questions answered!

I truly love receiving emails from all the wonderful people that read my blog. Recently, on my Cobblestones and Heels facebook page, I have started sharing the questions and answers because i think it would benefit everyone! Here is a recent email and a great example of this..

Dear cobblestones!
I am a brand new VIP flight attendant fresh out of training! I love reading your blogs! They have been an inspiration to me as well as a great learning tool!
I have a question for you( I don’t believe you have blogged about this yet?!).
As I am looking for jobs, I see the term part 91 or Part 135. I don’t have any idea what this means! I asked another classmate of mine at FACTS training but she had no idea either and I think we were both embarrassed to ask. feeling like we should just know this! Could you help explain??
thank you!
hugs..
Misty”

My reply:
Dear Misty,
Thank you so much for the compliment about my blogs and for reading them and writing to me! I AM ALWAYS HAPPY TO HELP!
First, you need to know that most new flight attendants do not know this either! I didn’t when I started and remember asking a pilot to explain it all to me. I know they mention it in training but do not really fully explain. So, here it is:
The Federal Air Regulations in the United States regulates operating conditions differently depending on the the type of aircraft operators. “part” is just short for part of the FAA regulations for each type. Part 135 contains the regulations that apply to aircraft operators and pilots for chartered planes (for hire with no defining schedule). If you work for a jet company that houses or owns jets for charter , you will be working part 135 trips ( this will be the majority of your work).
Part 91 contains regulations apply to all aircraft operators and pilots for private individuals flying around in their own plane.. IE. If you were to work a trip for the owner on his own jet- you would be flying a “part 91 trip”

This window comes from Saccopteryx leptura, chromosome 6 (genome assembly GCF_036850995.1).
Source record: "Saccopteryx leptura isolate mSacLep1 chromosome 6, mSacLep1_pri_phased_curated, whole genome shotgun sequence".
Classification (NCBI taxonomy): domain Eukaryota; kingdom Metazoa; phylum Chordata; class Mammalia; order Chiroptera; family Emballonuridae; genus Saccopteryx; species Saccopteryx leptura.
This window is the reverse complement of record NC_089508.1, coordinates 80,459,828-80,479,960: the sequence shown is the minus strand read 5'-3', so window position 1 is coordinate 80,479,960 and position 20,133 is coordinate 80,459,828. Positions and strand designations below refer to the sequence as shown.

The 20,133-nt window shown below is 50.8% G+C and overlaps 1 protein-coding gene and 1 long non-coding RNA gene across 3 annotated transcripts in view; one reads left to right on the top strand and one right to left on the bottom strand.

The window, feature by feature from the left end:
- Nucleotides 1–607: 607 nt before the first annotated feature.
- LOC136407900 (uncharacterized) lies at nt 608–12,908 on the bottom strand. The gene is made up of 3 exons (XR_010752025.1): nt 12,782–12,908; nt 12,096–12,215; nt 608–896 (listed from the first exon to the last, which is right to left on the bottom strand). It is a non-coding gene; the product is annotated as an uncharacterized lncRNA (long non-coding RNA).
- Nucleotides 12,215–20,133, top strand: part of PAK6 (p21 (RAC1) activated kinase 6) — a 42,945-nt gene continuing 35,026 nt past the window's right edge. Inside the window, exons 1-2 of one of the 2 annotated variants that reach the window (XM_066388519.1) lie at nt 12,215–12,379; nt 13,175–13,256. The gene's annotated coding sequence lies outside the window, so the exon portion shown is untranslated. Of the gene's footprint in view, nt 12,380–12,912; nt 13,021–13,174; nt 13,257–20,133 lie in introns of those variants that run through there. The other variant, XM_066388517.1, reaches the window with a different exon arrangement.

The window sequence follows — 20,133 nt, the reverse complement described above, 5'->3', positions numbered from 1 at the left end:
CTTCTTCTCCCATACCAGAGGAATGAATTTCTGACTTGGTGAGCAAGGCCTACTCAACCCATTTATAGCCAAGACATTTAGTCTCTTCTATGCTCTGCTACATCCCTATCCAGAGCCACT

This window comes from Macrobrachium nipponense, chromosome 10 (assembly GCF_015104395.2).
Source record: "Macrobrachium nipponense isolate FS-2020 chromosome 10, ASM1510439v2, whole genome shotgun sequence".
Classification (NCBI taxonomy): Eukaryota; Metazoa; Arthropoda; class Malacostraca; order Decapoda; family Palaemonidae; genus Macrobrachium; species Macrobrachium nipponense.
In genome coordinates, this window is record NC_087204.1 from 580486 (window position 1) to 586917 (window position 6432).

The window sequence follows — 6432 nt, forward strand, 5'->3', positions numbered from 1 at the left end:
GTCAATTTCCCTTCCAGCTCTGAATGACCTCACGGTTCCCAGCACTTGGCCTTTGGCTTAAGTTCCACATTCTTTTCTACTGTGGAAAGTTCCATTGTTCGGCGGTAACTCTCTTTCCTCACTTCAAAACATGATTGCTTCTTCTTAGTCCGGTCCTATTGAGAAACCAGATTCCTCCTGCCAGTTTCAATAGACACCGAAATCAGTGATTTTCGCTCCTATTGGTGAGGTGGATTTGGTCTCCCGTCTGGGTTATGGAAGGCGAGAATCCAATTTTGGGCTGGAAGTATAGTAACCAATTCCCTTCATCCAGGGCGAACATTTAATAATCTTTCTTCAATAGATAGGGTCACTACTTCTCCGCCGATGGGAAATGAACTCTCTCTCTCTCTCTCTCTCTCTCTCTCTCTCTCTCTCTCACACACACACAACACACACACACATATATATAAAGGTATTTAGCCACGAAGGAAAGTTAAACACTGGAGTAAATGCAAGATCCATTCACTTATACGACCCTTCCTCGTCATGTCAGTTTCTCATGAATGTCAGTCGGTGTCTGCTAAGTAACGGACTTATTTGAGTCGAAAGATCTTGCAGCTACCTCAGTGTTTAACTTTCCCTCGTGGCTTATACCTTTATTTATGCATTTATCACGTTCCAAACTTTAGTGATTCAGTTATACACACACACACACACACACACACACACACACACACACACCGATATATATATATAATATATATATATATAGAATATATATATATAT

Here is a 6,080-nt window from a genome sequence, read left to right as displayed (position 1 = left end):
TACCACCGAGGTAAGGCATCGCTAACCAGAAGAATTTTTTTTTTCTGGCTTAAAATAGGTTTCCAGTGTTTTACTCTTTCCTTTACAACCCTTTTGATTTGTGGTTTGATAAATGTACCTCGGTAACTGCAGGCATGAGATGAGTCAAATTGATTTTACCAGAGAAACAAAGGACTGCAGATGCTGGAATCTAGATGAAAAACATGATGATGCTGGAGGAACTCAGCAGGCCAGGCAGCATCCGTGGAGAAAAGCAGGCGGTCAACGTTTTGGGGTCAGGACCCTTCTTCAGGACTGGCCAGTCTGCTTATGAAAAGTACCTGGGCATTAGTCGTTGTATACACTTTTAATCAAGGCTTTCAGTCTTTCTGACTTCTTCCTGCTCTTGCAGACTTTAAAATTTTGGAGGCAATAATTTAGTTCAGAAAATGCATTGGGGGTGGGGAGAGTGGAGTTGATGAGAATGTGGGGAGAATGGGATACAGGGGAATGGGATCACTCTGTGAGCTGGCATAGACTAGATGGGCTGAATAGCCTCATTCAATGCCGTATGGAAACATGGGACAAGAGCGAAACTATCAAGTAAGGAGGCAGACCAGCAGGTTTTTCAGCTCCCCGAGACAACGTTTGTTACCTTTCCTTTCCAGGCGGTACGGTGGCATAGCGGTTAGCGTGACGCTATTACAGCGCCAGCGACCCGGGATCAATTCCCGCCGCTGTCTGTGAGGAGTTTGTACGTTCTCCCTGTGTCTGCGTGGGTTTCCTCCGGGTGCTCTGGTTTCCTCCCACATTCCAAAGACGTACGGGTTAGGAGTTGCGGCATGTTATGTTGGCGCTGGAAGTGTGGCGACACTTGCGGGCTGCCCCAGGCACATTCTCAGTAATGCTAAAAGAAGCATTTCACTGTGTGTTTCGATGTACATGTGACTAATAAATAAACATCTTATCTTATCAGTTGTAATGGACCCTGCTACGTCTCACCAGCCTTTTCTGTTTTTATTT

Part 121 regulates the major airlines, like Delta, US air, etc. you should know this but it most likely will NOT apply to any of your trips. ( unless you decide to be a commercial flight attendant).
I hope that helps!!
love,
cobblestones and Heels”

I love the letters so keep them coming everyone!!

th

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About cobblestonesandheels1

Corporate flight attendant / travel coordinator Southern, CA. Originally from NY. but since home is where the heart is, mine is truly in the whole world. My favorite song and one i would dedicate to all my readers is: "My Wish" by Rascal Flatts"

Posted on February 26, 2013, in Corporate flight attendant. Bookmark the permalink. 5 Comments.

  1. Anonymous for now

    Hi there,
    I just discovered your blog and was so eager to read it, that I read every entry today!
    I am about to embark on the corporate flight attendant career: a totally new career for me, I might add, as I am currently an executive assistant at a film studio. I am scheduled to take my cabin attendant training in just a couple of weeks and would love your input as to go about getting those first resume building jobs (even if it is little trips like LA to San Diego; LA to Vegas, etc.) I don’t intend to quit my job just yet, but would love your input. Thanks!

    • Hi Donna! thank you!! And I am excited for you! I will email you privately with some advice 🙂 i will say that your current experience will be helpful in this career because you now know how to deal with high end/ high profile clientele! I can take a look at the rest of your resume too!
      emailing you soon!
      love,
      Cobblestones and Heels

  2. Dear Cobblestones,

    I would really appreciate your input. I have been researching a corporate flight attendant career for some time now and I am confident it is a job in which I could truly flourish. I am completely flexible, can work day or night, weekdays, weekends, and holidays. I am currently working as a Registered Nurse but I have also 13.5 years experience as a flight attendant for a major commercial carrier. The training cost is sizable. I know the field is difficult to break into but I would certainly hope the investment would pay off. What is the current job market like? I live in the Greater Boston area. Are you familiar with the opportunities in this area? Is it possible to commute to a job? Thank you for your assistance.

    • HI Lisa!! Thanks for stopping by!!
      First, anything is possible in this industry as far as work schedules, commuting, etc. Especially if you and your life is flexable!
      Second, the east coast is very busy so you are in a good place! The job market has slowly made a come back thank God!
      I will say that as far as breaking into the business goes- it isn’t easy but its doable like anything else if you want to wotk hard at it and network a lot!
      Initial training is around $3-4, 000. And its encouraged you invest in culinary and ettiquette training specific to corporate cabin service- it is a competitive market!
      My blogs should give you some good advice and additionally, you can always email me along the way of your journey for specific advice and guidence!
      I hope I helped a bit with your initial questions!!
      With love
      Cobblestones and heels

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